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As such, the institution that we know today as the University of Granada is the result of the adoption of the University Autonomy Act of 1983. The UGR is currently ranked among the world’s leading higher education institutions, classified by the Shanghai Academic Ranking of World Universities as the 326th best university in the world.

The UGR vows to remain a university open to all, regardless of culture, creed or personal beliefs, and is fully committed to pioneering research, innovation, and delivering world-class education.

The rectors in this period
Name Date of appointment
Dr. D. David Aguilar Peña 31/10/2000
Dr. D. David Aguilar Peña 16/12/2003
Dr. D. Francisco González Lodeiro 04/01/2008
Dr. D. Francisco González Lodeiro 17/06/2011
Dra. Dña. Pilar Aranda Ramírez 29/06/2015

Estudiantes en los 70

During the final decades of the 20th century the University of Granada underwent some important changes. Following Franco’s death and the subsequent decentralization that ensued throughout the country, the Junta de Andalucía (the Regional Andalusian Government) began to govern and fund the UGR. The Andalusian government’s policy of opening up higher level education to all, allowed the University to expand significantly, and broke with the elitism and exclusivity which had previously characterized the University.

The rectors in this period
Name Date of appointment

Dr. D. Federico Mayor Zaragoza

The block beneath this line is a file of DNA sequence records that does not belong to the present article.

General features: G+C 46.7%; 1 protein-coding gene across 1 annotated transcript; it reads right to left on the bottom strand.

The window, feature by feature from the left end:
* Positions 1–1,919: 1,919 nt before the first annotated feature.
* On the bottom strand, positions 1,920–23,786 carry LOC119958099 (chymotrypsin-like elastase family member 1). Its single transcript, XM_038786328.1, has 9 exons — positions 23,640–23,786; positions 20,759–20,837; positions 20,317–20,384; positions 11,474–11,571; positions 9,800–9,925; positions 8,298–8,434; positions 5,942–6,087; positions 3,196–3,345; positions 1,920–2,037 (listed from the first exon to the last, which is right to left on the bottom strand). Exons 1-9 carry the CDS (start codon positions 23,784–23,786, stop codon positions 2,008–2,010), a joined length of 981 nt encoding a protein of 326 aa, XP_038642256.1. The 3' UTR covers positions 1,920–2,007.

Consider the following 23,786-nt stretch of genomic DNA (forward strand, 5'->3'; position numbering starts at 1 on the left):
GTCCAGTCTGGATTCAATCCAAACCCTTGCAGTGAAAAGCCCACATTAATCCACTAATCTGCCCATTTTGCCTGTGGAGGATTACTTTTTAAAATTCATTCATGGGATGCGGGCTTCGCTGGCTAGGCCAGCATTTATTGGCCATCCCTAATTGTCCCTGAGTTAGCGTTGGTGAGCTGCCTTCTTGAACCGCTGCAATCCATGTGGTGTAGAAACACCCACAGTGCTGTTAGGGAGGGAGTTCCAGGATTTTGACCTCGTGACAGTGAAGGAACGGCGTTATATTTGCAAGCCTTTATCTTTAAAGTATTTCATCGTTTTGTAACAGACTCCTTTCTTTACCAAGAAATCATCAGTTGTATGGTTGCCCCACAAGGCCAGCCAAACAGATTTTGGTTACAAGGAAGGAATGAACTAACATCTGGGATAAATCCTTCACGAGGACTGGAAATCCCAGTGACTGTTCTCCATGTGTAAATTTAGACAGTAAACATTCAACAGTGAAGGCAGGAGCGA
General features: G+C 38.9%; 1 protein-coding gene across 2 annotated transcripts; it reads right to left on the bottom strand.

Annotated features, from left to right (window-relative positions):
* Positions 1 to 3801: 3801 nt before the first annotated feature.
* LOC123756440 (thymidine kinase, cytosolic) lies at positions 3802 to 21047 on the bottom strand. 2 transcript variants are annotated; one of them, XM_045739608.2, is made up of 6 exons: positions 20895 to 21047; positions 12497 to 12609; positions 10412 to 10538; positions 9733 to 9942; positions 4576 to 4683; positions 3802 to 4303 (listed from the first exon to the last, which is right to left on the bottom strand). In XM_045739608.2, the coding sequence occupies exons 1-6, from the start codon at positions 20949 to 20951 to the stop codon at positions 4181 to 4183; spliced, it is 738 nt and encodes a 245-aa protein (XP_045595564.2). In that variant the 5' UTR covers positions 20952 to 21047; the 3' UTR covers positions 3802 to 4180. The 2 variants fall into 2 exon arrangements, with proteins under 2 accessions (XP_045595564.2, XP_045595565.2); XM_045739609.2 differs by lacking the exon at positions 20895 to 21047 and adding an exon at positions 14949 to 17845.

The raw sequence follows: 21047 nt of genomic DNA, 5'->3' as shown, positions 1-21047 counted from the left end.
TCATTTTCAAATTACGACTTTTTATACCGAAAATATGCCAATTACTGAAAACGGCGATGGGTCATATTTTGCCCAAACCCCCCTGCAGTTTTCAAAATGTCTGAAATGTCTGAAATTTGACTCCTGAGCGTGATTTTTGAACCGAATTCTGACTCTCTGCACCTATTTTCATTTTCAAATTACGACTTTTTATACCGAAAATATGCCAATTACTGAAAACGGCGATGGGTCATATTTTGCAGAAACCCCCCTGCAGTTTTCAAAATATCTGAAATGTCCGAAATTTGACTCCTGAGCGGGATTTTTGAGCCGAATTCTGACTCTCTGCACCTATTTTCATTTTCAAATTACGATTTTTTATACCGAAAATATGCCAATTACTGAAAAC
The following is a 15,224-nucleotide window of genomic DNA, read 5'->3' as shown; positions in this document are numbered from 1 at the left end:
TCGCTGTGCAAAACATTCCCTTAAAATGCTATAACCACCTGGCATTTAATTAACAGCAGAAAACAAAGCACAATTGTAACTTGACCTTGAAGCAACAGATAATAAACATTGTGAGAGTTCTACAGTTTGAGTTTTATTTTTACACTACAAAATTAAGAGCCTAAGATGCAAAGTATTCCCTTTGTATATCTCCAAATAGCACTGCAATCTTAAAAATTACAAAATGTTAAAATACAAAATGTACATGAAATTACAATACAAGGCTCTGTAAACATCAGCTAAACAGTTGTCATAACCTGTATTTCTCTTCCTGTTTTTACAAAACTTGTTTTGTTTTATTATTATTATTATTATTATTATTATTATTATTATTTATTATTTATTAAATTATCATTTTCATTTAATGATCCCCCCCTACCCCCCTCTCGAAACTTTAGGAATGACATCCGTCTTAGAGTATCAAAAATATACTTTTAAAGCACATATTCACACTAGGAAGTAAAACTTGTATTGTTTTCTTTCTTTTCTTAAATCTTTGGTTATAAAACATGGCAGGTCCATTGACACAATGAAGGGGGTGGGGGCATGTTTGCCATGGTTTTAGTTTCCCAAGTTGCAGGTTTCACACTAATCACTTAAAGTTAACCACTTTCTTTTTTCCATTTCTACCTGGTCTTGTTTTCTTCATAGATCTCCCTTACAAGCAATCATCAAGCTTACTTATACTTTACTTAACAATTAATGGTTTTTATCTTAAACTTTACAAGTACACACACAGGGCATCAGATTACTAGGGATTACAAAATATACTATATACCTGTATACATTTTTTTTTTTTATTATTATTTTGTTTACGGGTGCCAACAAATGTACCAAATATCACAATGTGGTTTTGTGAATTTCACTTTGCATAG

Dr. D. Juan de Dios López González


Dr. D. Antonio Gallego Morell


Dr. D. José Vida Soria


Dr. D. José Vida Soria


Dr. D. Pascual Rivas Carrera


Dr. D. Lorenzo Morillas Cueva


Dr. D. Lorenzo Morillas Cueva



However, the University managed to overcome the decadence of this era, restoring its previous institutional model, a move which allowed it to regain prestige. During this period the first botanic garden (still present) was established for medicinal purposes at the University. The creation of these gardens would later herald the methodical application of the empirical sciences to a wide range of academic disciplines. During this epoch, the study and teaching of scientific disciplines such as chemistry, physics, and medicine took off at the UGR.

The Moyano Law of 1857 led to a general reform of academics in Spanish universities, and was characterized by considerable state intervention in university affairs. These centralized state policies affected the University of Granada right up until the demise of Franco’s dictatorship in the late 1970s.

In this period the rectors were:

The rectors in this period
Name Date of appointment
Dr. D. Juan Nepomuceno Torres [ de Yáñez ] 21/04/1854
Dr. D. Pablo González Huebra 30/01/1861
Dr. D. Diego Miguel Vahamonde y Jaime 15/02/1865
Dr. D. Juan Bautista Enriquez y García 21/05/1865
Dr. D. Francisco de Paula Montells y Nadal 29/10/1868
Dr. D. Eduardo García Duarte 27/06/1872
Dr. D. Nicolás de Paso y Delgado 19/02/1875
Dr. D. Santiago López Argüeta 03/11/1876
Dr. D. Eduardo García Solá 14/06/1891
Dr. D. Federico Gutiérrez Jiménez 22/11/1909
Dr. D. José Pareja Garrido 30/01/1920
Dr. D. Eloy Señán y Alonso 10/10/1922
Dr. D. Fermín Garrido Quintana 01/02/1924
Dr. D. Francisco Mesa Moles 29/03/1930
Dr. D. José Pareja Yébenes 20/05/1931